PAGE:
• vomiting
  • diarrhea
  • pain during urination
  • frequent urination
  • fever
  • bloody stools
  • constipation


Treatment for diverticulitis includes:

  • eating a high-fiber diet
  • fiber supplements, such as methylcellulose (Citrucel) or psyllium (Metamucil)
  • antibiotics

According to the United Kingdom’s National Health Service (NHS), a person may require surgery in rare cases.

Celiac disease is a digestive disorder where the body’s immune system attacks its own tissues. When a person eats foods that contain gluten, it can trigger this condition.

According to the NIDDK, celiac disease can be severe and damaging to the small intestine, which may lead to long-term digestive issues. It can also prevent the body from absorbing nutrients from food.

This condition affects around 1 in 141 Americans.


Symptoms of celiac disease include:

  • diarrhea
  • nausea
  • gas
  • constipation
  • fatigue
  • mouth ulcers
  • sudden weight loss
  • abdominal pain and cramps
  • foul-smelling, pale, or fatty stools that float
  • bloating and a swelling feeling in the abdomen
  • anemia


People with celiac disease should avoid consuming gluten. Once a person removes gluten from their diet, the intestines may heal, and symptoms will improve.

Learn more about celiac disease and diet here.

Pancreatitis is the inflammation of the pancreas.

According to the NIDDK, around 275,000 people in the United States are hospitalized with acute pancreatitis each year.

Pancreatitis can be acute or chronic. Acute pancreatitis is a short-term condition that occurs suddenly, while chronic pancreatitis is a long-term condition.


People with acute and chronic pancreatitis usually experience pain in the upper stomach that spreads to their back.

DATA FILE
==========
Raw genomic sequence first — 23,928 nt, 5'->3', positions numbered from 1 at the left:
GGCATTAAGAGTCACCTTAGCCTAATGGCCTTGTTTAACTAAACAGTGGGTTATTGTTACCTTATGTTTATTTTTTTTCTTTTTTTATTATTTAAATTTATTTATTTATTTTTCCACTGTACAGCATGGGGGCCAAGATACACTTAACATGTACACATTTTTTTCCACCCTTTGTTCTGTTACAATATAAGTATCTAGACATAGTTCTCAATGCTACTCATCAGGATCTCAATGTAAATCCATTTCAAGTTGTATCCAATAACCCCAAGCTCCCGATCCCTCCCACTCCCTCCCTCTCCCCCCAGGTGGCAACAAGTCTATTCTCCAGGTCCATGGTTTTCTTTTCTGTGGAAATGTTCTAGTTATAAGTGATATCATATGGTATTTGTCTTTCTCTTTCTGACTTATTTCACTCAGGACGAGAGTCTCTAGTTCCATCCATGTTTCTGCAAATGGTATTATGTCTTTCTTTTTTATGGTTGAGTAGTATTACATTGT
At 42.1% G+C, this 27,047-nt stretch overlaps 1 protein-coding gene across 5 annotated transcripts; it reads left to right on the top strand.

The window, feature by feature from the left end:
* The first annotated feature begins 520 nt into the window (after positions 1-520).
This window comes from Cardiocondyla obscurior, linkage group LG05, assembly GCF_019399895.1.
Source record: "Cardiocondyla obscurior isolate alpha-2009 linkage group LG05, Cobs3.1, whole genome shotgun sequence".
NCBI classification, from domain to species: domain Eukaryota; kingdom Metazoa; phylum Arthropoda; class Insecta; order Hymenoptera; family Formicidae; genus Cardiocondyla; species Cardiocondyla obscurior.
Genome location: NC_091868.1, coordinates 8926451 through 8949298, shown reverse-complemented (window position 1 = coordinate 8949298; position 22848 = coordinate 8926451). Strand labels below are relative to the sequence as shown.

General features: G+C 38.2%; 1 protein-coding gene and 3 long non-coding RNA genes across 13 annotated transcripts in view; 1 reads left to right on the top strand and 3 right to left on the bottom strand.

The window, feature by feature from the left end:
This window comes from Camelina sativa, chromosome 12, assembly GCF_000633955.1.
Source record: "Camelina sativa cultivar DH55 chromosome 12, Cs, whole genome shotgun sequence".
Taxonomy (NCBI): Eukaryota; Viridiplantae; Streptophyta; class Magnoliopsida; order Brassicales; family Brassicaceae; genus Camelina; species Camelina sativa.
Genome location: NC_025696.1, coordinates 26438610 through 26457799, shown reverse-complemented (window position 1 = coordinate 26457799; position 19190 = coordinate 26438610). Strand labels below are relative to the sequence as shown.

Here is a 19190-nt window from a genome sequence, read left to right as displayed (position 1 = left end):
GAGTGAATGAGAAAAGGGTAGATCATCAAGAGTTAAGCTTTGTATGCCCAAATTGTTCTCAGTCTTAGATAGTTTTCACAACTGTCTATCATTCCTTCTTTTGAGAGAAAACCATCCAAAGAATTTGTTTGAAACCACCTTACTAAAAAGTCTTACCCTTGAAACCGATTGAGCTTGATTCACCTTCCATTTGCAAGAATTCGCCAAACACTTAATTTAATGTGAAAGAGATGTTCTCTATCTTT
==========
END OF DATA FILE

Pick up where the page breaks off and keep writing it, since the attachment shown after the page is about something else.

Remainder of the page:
Both types of pancreatitis can cause nausea and diarrhea. However, their other symptoms can differ.

Learn more about the symptoms of acute pancreatitis here.

Learn more about the symptoms of chronic pancreatitis here.


Treatment will usually take place in the hospital and will depend on the severity of pancreatitis.

Treatments include:

  • taking painkillers
  • managing dehydration
  • bowel rest, meaning the person with pancreatitis will not eat or drink orally until their condition improves
  • surgery

Appendicitis is the medical term for the swelling of the appendix. The condition causes the organ to enlarge, become inflamed, and fill with pus.


The first sign of appendicitis is stomach pain in the center of the abdomen. The pain then begins to move to the lower right-hand side. Additional symptoms include:

  • nausea
  • vomiting
  • loss of appetite
  • diarrhea or constipation
  • high temperature
  • difficulty passing gas
  • swollen stomach

If a person experiences abdominal pain that becomes progressively worse, they should seek medical help.


In most cases, a surgeon will perform keyhole or open surgery to remove the appendix.

Crohn’s disease is a chronic condition that causes the inflammation of the digestive tract. It belongs to a group of diseases known as inflammatory bowel diseases (IBD).